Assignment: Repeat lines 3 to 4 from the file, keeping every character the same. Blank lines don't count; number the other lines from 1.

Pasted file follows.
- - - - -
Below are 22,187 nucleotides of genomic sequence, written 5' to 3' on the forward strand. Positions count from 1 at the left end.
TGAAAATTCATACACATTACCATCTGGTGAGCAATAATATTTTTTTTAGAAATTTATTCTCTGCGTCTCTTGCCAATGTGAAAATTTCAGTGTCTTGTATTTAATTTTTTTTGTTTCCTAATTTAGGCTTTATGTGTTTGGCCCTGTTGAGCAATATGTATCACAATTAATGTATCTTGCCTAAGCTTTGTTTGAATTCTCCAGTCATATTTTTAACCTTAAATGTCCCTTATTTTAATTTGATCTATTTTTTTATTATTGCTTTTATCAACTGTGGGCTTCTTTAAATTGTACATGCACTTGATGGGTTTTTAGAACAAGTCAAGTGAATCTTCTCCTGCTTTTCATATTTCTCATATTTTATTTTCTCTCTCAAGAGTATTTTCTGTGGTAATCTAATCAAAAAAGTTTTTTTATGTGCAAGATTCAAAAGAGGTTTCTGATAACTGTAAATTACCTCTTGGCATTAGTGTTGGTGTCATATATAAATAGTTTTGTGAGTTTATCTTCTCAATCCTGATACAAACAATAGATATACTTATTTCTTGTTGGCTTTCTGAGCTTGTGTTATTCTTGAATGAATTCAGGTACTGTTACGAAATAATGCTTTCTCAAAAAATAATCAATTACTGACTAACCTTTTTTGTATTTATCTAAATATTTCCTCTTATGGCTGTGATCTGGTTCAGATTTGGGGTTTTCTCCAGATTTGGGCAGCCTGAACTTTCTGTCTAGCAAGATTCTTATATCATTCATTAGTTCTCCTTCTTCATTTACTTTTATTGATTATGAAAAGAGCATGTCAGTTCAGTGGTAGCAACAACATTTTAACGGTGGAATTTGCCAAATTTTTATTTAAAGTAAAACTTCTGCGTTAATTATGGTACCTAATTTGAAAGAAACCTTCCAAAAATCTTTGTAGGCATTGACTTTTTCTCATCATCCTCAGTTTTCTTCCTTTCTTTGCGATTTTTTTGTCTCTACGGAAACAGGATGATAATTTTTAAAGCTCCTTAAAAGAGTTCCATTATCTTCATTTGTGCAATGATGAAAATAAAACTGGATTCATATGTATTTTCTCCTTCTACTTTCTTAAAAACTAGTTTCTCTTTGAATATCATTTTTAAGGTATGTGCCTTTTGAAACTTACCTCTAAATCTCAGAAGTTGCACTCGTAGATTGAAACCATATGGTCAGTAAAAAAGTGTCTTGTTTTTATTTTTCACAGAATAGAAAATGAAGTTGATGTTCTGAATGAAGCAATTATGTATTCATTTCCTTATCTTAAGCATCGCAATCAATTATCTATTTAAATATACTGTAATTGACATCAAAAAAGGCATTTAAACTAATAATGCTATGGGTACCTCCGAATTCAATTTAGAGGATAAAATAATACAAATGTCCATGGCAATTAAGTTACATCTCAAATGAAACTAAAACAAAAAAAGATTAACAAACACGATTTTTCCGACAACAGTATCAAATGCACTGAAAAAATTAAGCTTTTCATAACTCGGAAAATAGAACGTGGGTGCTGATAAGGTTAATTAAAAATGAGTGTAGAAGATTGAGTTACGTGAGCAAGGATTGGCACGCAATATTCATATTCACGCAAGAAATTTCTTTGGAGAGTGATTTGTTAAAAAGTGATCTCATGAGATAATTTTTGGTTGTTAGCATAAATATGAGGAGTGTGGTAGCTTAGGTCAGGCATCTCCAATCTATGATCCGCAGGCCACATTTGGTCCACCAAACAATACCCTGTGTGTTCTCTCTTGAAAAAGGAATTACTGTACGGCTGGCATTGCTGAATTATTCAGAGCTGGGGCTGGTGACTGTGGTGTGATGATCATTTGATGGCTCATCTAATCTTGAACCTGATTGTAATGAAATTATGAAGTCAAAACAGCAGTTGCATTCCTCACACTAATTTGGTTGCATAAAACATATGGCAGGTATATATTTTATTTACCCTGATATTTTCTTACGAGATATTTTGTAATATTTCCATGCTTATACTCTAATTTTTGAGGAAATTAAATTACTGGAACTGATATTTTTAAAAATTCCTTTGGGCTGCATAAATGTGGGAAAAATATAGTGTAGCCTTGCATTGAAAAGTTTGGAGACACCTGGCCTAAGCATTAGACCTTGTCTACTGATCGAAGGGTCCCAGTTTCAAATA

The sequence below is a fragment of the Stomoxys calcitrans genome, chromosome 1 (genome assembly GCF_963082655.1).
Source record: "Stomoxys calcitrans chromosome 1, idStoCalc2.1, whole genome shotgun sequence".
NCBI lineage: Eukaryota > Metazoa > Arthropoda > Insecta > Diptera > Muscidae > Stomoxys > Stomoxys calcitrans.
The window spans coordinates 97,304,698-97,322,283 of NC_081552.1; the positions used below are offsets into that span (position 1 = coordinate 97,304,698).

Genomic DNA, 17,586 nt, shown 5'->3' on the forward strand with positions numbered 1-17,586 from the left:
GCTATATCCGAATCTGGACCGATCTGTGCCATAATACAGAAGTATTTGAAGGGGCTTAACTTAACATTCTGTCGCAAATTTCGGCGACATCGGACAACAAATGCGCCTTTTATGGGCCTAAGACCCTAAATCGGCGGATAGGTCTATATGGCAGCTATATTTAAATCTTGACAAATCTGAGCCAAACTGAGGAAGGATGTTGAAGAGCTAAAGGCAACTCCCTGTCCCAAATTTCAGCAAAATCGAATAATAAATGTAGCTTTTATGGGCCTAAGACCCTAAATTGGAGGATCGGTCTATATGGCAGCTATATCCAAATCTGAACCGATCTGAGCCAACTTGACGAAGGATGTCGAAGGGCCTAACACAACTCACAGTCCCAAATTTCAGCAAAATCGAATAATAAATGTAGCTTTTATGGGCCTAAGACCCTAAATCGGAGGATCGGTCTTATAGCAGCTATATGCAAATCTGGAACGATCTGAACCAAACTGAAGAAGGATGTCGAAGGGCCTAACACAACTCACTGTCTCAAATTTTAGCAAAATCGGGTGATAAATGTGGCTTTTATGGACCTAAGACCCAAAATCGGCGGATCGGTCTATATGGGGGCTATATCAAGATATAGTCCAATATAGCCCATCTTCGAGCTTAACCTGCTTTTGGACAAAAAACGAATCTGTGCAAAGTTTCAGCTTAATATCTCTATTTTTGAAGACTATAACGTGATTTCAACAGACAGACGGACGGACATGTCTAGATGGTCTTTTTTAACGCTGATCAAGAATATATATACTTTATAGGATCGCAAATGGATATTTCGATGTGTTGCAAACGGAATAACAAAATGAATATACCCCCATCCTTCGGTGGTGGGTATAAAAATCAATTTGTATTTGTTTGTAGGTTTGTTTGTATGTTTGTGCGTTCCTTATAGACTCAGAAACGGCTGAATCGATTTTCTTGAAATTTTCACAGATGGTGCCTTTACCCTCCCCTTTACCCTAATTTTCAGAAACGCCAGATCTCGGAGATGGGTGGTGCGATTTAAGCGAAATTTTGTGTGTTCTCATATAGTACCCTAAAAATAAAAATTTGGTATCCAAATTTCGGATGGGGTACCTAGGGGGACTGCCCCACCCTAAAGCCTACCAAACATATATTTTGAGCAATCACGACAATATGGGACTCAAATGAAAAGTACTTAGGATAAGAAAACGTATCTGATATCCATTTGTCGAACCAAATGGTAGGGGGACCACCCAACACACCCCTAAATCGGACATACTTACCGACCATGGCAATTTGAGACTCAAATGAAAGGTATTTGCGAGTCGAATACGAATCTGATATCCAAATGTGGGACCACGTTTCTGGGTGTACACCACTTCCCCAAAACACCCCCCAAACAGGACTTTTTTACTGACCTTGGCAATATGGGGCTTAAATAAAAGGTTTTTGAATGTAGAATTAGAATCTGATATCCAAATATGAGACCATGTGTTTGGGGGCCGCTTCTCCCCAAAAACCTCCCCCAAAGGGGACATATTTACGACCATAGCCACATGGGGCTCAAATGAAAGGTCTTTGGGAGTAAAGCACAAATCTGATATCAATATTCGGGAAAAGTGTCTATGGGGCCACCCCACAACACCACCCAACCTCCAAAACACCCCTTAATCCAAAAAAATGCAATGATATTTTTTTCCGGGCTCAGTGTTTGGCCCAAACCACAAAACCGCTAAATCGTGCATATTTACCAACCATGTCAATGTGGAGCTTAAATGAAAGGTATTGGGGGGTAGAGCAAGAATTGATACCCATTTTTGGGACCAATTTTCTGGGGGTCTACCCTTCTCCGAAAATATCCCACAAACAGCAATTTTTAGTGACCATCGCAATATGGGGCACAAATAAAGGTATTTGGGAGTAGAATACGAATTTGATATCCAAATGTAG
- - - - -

The sequence below is a fragment of the Stomoxys calcitrans genome, chromosome 1 (genome assembly GCF_963082655.1).
Source record: "Stomoxys calcitrans chromosome 1, idStoCalc2.1, whole genome shotgun sequence".